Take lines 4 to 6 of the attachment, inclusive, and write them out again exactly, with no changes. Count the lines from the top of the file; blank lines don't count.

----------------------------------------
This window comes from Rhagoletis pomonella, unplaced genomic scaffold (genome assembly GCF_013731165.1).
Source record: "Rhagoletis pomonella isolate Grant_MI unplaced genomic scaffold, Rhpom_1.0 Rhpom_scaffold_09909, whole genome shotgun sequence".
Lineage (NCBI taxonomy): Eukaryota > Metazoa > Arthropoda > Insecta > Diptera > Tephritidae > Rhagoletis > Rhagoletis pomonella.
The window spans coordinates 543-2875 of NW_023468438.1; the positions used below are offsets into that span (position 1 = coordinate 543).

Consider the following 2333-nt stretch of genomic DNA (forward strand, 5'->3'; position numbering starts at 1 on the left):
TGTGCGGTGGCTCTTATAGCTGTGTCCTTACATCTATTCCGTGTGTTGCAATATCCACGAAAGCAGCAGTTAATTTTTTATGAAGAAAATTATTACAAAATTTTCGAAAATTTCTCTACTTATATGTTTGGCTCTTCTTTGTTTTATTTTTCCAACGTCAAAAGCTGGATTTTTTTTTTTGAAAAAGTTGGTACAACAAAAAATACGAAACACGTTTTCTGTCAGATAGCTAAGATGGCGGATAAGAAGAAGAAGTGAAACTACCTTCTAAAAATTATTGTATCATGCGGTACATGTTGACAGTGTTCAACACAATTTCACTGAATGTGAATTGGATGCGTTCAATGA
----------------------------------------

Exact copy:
The window spans coordinates 543-2875 of NW_023468438.1; the positions used below are offsets into that span (position 1 = coordinate 543).

Consider the following 2333-nt stretch of genomic DNA (forward strand, 5'->3'; position numbering starts at 1 on the left):
TGTGCGGTGGCTCTTATAGCTGTGTCCTTACATCTATTCCGTGTGTTGCAATATCCACGAAAGCAGCAGTTAATTTTTTATGAAGAAAATTATTACAAAATTTTCGAAAATTTCTCTACTTATATGTTTGGCTCTTCTTTGTTTTATTTTTCCAACGTCAAAAGCTGGATTTTTTTTTTTGAAAAAGTTGGTACAACAAAAAATACGAAACACGTTTTCTGTCAGATAGCTAAGATGGCGGATAAGAAGAAGAAGTGAAACTACCTTCTAAAAATTATTGTATCATGCGGTACATGTTGACAGTGTTCAACACAATTTCACTGAATGTGAATTGGATGCGTTCAATGA